4. Treatment of securities issued by "reporting and non-reporting shell companies"
The staff had previously taken the position that Rule 144 was not available to securities issued by "blank check" companies. A blank check company is a company that: (1) is in the development stage; (2) has no specific business plan or purpose, or has indicated that its business plan is to merge with or acquire an unidentified third party; and (3) issues penny stock. The SEC now proposes to broaden this so that Rule 144 would not be available for the resale of securities issued by any "shell company," which includes blank check companies. A shell company is a registrant, other than an asset-backed issuer, that has: (1) no or nominal operations and (2) either: (a) no or nominal assets; (b) assets consisting solely of cash and cash equivalents; or (c) assets consisting of any amount of cash and cash equivalents and nominal other assets.
In 2000, the SEC concluded that Rule 144 is not available for the resale of securities issued by companies that are, or previously were, blank check companies. The SEC is proposing to codify this position with some modifications. The Staff interpretation would be modified to address securities of companies meeting the definition of "shell company." Under the proposed rule, in most instances, a person who wishes to resell securities issued by a shell company would not be able to rely on Rule 144 to sell the securities.
Although the SEC had originally extended the ban on Rule 144 reliance for companies that had been blank check companies even if they no longer were, the SEC has now concluded that, because the reasons for prohibiting reliance on Rule 144 do not appear to be present after a reporting company has ceased to be a shell company, reliance on Rule 144 for resales by a security holder would be permitted when: (1) the issuer of the securities that was formerly a reporting or non-reporting shell company has ceased to be a shell company; (2) the issuer of the securities is subject to the reporting requirements of Section 13 or 15(d) of the Exchange Act; (3) the issuer of the securities has filed all reports and material required to be filed during the preceding 12 months (or for such shorter period that the registrant was required to file such reports and materials); and (4) at least 90 days have elapsed from the time the issuer files current "Form 10 information" (information ordinarily filed on a current report on Form 8-K) with the Commission reflecting its status as an entity that is not a shell company.
5. Representations required from security holders relying on Exchange Act Rule 10b5-1(c)
Rule 10b5-1 under the Exchange Act defines when a purchase or sale constitutes trading "on the basis of" material nonpublic information in insider trading cases brought under Exchange Act Section 10(b) and Rule 10b-5. Under Rule 10b5-1, a purchase or sale of a security of an issuer is "on the basis of" material nonpublic information about that security or issuer if the person making the purchase or sale was aware of the material nonpublic information when the person made the purchase or sale. However, Rule 10b5-1(c) provides an affirmative defense that a person's purchase or sale was not "on the basis of" material nonpublic information. For this defense to be available, the person must demonstrate that:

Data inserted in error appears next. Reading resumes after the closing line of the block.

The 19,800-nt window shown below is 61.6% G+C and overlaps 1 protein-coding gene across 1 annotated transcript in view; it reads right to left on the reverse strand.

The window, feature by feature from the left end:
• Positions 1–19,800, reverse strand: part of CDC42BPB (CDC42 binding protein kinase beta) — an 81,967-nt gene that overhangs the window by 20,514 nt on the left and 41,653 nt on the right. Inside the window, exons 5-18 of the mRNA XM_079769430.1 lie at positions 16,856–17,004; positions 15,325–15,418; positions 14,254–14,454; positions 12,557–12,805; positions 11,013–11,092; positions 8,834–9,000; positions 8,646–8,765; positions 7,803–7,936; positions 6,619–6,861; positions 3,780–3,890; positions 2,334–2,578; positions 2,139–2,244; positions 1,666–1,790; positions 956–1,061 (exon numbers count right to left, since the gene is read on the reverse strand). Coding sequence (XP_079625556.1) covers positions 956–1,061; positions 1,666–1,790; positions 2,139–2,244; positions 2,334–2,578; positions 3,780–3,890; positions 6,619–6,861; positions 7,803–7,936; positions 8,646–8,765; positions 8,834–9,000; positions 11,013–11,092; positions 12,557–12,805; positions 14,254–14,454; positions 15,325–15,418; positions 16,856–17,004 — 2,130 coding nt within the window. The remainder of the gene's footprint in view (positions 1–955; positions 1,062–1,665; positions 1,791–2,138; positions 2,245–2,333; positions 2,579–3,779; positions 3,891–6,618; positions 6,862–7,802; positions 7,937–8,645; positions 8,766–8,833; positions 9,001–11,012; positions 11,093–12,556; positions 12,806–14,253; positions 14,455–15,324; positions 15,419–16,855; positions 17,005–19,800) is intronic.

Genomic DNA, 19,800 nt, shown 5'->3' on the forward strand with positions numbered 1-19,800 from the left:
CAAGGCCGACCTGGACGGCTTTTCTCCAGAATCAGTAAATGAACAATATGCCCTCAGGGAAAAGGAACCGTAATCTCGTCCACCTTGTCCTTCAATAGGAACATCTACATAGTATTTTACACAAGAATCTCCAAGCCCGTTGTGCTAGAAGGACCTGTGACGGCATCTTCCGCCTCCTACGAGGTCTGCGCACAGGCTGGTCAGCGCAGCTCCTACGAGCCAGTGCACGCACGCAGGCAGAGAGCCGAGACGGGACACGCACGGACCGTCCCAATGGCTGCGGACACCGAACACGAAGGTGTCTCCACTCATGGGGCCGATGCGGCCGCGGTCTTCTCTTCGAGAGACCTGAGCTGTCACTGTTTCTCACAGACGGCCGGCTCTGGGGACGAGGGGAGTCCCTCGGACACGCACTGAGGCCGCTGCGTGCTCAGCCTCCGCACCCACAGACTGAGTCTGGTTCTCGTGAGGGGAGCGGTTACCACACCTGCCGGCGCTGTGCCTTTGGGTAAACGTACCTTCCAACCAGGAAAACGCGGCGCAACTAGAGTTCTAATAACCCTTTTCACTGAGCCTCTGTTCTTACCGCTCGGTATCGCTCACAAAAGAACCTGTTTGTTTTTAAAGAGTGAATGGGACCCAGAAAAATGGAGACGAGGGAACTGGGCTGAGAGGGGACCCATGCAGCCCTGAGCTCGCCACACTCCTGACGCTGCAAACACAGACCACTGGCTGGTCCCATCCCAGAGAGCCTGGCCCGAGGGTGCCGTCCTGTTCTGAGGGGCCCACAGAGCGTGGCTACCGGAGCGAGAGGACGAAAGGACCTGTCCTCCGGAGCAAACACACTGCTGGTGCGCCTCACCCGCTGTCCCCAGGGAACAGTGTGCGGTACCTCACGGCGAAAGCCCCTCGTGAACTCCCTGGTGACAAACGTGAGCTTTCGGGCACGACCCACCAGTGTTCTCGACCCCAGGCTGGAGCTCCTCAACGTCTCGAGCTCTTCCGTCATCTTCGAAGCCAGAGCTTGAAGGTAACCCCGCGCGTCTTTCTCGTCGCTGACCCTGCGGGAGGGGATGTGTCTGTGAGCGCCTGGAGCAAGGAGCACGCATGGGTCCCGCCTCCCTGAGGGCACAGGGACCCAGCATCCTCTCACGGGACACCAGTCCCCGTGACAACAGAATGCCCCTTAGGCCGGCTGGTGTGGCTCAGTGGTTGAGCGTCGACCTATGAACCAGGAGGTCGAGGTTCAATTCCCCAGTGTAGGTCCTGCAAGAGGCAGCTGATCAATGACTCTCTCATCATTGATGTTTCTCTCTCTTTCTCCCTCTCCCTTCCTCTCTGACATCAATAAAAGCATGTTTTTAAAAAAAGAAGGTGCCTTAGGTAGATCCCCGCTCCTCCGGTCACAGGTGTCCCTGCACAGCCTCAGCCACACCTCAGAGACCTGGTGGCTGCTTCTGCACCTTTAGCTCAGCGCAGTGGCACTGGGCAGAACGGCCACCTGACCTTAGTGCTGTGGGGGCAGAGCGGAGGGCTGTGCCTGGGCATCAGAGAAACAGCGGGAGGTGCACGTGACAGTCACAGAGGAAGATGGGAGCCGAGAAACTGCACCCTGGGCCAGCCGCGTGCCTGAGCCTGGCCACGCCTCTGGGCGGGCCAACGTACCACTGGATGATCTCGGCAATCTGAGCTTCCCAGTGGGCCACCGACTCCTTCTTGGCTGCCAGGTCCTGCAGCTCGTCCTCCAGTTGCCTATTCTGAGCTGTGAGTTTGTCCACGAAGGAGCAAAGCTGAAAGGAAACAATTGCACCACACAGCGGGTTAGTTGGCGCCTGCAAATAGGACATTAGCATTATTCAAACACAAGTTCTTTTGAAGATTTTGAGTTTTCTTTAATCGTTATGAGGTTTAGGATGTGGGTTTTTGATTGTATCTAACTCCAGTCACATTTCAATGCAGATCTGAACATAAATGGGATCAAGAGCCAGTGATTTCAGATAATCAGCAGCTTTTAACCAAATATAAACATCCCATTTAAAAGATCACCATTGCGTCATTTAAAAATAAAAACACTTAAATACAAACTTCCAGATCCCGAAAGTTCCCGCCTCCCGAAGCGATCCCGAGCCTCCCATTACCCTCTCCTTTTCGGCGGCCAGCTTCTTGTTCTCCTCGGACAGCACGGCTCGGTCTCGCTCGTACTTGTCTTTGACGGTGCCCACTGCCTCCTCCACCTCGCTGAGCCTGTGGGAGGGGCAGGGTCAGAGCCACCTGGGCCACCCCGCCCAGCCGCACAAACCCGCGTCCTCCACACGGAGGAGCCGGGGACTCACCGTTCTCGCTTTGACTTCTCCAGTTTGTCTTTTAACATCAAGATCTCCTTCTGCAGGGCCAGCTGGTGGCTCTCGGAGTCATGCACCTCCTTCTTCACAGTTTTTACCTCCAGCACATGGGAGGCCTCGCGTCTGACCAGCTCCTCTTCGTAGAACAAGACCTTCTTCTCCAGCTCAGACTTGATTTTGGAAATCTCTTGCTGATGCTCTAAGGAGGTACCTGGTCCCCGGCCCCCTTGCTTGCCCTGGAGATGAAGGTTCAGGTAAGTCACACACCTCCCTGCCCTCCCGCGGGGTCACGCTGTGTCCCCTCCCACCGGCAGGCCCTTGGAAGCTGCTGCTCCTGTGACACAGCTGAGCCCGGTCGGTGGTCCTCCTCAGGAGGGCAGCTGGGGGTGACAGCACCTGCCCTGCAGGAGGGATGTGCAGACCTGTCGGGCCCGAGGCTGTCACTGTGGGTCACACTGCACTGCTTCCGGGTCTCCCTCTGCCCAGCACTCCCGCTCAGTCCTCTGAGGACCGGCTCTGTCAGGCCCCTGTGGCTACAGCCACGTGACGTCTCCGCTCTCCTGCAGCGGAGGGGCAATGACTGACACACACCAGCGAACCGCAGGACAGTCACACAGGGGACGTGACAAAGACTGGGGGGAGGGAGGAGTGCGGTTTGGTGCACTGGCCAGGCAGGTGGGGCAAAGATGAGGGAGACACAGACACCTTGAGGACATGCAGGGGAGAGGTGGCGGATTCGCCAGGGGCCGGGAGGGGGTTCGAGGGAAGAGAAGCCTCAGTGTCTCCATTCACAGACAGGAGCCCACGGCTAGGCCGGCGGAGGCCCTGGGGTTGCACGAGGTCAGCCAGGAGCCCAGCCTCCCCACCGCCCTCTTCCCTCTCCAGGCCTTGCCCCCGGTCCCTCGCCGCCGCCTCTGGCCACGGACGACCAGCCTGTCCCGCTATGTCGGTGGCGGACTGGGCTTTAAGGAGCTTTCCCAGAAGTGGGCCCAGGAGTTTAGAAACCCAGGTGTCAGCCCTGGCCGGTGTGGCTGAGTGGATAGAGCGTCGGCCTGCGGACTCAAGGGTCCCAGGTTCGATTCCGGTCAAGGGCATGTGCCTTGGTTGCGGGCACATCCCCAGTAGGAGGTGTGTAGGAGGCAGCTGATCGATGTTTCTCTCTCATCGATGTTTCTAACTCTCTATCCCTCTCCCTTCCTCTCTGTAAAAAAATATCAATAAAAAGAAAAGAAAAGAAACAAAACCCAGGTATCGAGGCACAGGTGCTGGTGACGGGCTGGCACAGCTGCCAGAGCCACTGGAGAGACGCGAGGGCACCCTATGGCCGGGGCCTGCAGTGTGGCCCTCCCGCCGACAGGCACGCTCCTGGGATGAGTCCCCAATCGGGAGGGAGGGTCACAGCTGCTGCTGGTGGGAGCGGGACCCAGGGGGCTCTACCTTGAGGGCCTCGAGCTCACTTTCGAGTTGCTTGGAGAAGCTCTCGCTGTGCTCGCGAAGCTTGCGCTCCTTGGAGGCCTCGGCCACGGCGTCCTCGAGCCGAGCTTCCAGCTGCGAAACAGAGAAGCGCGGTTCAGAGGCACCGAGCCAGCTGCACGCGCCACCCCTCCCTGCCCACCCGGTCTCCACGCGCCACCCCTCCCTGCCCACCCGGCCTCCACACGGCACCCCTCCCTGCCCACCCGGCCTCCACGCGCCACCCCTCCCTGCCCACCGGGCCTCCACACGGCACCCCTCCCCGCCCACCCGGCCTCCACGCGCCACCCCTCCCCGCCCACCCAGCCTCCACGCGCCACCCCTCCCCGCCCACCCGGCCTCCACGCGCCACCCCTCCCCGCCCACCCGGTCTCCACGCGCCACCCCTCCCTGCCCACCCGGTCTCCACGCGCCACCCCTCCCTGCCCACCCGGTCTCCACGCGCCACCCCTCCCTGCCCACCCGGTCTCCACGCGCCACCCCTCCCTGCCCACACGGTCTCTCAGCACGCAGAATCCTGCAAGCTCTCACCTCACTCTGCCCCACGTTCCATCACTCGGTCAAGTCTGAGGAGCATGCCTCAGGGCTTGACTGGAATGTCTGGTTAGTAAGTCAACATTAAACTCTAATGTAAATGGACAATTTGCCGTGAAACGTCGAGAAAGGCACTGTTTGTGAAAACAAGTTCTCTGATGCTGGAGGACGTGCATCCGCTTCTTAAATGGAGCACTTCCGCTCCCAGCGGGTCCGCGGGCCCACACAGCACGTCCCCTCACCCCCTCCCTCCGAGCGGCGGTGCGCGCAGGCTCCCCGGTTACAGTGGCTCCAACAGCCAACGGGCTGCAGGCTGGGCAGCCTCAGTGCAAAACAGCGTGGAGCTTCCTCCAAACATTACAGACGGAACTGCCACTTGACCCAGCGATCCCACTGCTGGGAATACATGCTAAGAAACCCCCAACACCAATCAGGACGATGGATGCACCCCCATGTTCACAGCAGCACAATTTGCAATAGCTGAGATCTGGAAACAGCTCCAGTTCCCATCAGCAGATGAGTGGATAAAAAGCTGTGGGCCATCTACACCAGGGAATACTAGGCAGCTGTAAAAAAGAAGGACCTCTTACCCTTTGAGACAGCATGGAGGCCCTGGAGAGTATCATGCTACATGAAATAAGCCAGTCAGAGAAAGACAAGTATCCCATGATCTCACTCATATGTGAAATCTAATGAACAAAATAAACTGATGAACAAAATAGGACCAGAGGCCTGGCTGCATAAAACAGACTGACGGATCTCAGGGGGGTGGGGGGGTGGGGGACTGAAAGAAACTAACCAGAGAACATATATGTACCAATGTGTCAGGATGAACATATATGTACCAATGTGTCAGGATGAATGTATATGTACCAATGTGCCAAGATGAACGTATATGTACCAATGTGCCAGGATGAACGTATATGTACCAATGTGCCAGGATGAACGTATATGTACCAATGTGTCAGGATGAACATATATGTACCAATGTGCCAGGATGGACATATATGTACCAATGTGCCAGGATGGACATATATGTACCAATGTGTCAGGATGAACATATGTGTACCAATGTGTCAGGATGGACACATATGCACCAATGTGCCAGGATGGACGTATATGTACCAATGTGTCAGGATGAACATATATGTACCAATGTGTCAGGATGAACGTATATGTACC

- before becoming aware of the material nonpublic information, he or she had entered into a binding contract to purchase or sell the securities, provided instructions to another person to execute the trade for the instructing person's account or adopted a written plan for trading the securities;
- the contract, instructions or written trading plan satisfy the conditions of Rule 10b5-1(c); and
- the purchase or sale that occurred was pursuant to the contract instruction or plan.
Form 144 currently requires a selling security holder to represent, as of the date that the form is signed, that he or she "does not know any material adverse information in regard to the current and prospective operations of the issuer of the securities to be sold which has not been publicly disclosed." The staff has previously indicated that a selling security holder who satisfies Rule 10b5-1(c) may modify this representation to indicate that he or she had no knowledge of material adverse information about the issuer as of the date on which the holder adopted the written trading plan or gave the trading instructions, specifying that date and indicating that the representation speaks as of that date.
The proposals would codify this interpretive position by modifying Form 144 to state that a filer who is relying on Rule 10b5-1(c) makes the required representation as of the date that the filer adopted the written trading plan or gave the trading instructions that satisfy Rule 10b5-1(c).
If adopted, the proposed amendments to Rules 144 and 145 would improve liquidity for affiliate and non-affiliate holders of restricted securities. The holding period for restricted securities would be shortened to six months, subject to a tolling provision for the amount of time a holder of such securities engaged in a hedging transaction. The proposals would also eliminate the presumptive underwriter provisions of Rule 145, thereby facilitating the resale of restricted securities received in business combination transactions. The proposal would also codify several staff interpretative positions, thus providing more accurate guidance to security holders.